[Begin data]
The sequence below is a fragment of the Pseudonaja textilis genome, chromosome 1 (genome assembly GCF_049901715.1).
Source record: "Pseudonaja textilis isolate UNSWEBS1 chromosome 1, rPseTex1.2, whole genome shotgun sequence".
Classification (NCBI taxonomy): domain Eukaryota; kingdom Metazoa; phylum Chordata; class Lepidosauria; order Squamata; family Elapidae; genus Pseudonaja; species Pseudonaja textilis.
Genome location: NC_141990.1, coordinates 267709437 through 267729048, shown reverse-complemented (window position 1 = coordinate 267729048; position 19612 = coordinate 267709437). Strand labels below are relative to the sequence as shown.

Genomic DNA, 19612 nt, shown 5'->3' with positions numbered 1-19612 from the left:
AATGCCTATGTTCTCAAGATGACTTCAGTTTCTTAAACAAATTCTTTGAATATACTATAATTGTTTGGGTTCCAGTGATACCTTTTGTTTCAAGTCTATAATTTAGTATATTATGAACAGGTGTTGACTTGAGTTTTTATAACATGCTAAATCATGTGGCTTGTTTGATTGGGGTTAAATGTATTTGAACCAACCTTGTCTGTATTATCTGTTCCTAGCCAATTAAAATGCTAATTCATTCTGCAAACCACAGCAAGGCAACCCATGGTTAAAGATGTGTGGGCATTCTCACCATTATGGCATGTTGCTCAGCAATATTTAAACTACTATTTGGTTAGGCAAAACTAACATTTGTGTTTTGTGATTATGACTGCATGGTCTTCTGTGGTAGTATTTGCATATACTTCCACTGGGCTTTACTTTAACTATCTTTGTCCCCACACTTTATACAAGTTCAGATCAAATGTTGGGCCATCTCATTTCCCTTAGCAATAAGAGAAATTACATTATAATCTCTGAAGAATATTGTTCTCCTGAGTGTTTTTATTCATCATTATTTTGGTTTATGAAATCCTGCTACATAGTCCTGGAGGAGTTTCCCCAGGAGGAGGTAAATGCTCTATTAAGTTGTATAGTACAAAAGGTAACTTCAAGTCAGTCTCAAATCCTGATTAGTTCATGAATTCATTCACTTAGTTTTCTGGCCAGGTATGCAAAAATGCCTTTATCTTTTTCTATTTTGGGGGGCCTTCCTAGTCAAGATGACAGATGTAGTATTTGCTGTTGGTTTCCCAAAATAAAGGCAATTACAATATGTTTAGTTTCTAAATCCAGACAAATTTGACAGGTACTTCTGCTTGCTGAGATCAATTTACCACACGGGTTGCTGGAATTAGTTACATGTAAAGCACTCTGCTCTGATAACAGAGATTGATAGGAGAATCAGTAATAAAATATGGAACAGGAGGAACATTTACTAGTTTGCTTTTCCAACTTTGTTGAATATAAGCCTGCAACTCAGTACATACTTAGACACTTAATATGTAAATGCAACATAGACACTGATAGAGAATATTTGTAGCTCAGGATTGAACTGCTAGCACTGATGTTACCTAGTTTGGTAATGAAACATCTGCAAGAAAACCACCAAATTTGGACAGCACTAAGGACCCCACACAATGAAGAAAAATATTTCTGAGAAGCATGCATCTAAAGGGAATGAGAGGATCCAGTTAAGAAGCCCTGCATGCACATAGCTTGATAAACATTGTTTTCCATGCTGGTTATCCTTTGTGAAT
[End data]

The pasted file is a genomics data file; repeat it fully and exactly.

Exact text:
The sequence below is a fragment of the Pseudonaja textilis genome, chromosome 1 (genome assembly GCF_049901715.1).
Source record: "Pseudonaja textilis isolate UNSWEBS1 chromosome 1, rPseTex1.2, whole genome shotgun sequence".
Classification (NCBI taxonomy): domain Eukaryota; kingdom Metazoa; phylum Chordata; class Lepidosauria; order Squamata; family Elapidae; genus Pseudonaja; species Pseudonaja textilis.
Genome location: NC_141990.1, coordinates 267709437 through 267729048, shown reverse-complemented (window position 1 = coordinate 267729048; position 19612 = coordinate 267709437). Strand labels below are relative to the sequence as shown.

Genomic DNA, 19612 nt, shown 5'->3' with positions numbered 1-19612 from the left:
AATGCCTATGTTCTCAAGATGACTTCAGTTTCTTAAACAAATTCTTTGAATATACTATAATTGTTTGGGTTCCAGTGATACCTTTTGTTTCAAGTCTATAATTTAGTATATTATGAACAGGTGTTGACTTGAGTTTTTATAACATGCTAAATCATGTGGCTTGTTTGATTGGGGTTAAATGTATTTGAACCAACCTTGTCTGTATTATCTGTTCCTAGCCAATTAAAATGCTAATTCATTCTGCAAACCACAGCAAGGCAACCCATGGTTAAAGATGTGTGGGCATTCTCACCATTATGGCATGTTGCTCAGCAATATTTAAACTACTATTTGGTTAGGCAAAACTAACATTTGTGTTTTGTGATTATGACTGCATGGTCTTCTGTGGTAGTATTTGCATATACTTCCACTGGGCTTTACTTTAACTATCTTTGTCCCCACACTTTATACAAGTTCAGATCAAATGTTGGGCCATCTCATTTCCCTTAGCAATAAGAGAAATTACATTATAATCTCTGAAGAATATTGTTCTCCTGAGTGTTTTTATTCATCATTATTTTGGTTTATGAAATCCTGCTACATAGTCCTGGAGGAGTTTCCCCAGGAGGAGGTAAATGCTCTATTAAGTTGTATAGTACAAAAGGTAACTTCAAGTCAGTCTCAAATCCTGATTAGTTCATGAATTCATTCACTTAGTTTTCTGGCCAGGTATGCAAAAATGCCTTTATCTTTTTCTATTTTGGGGGGCCTTCCTAGTCAAGATGACAGATGTAGTATTTGCTGTTGGTTTCCCAAAATAAAGGCAATTACAATATGTTTAGTTTCTAAATCCAGACAAATTTGACAGGTACTTCTGCTTGCTGAGATCAATTTACCACACGGGTTGCTGGAATTAGTTACATGTAAAGCACTCTGCTCTGATAACAGAGATTGATAGGAGAATCAGTAATAAAATATGGAACAGGAGGAACATTTACTAGTTTGCTTTTCCAACTTTGTTGAATATAAGCCTGCAACTCAGTACATACTTAGACACTTAATATGTAAATGCAACATAGACACTGATAGAGAATATTTGTAGCTCAGGATTGAACTGCTAGCACTGATGTTACCTAGTTTGGTAATGAAACATCTGCAAGAAAACCACCAAATTTGGACAGCACTAAGGACCCCACACAATGAAGAAAAATATTTCTGAGAAGCATGCATCTAAAGGGAATGAGAGGATCCAGTTAAGAAGCCCTGCATGCACATAGCTTGATAAACATTGTTTTCCATGCTGGTTATCCTTTGTGAAT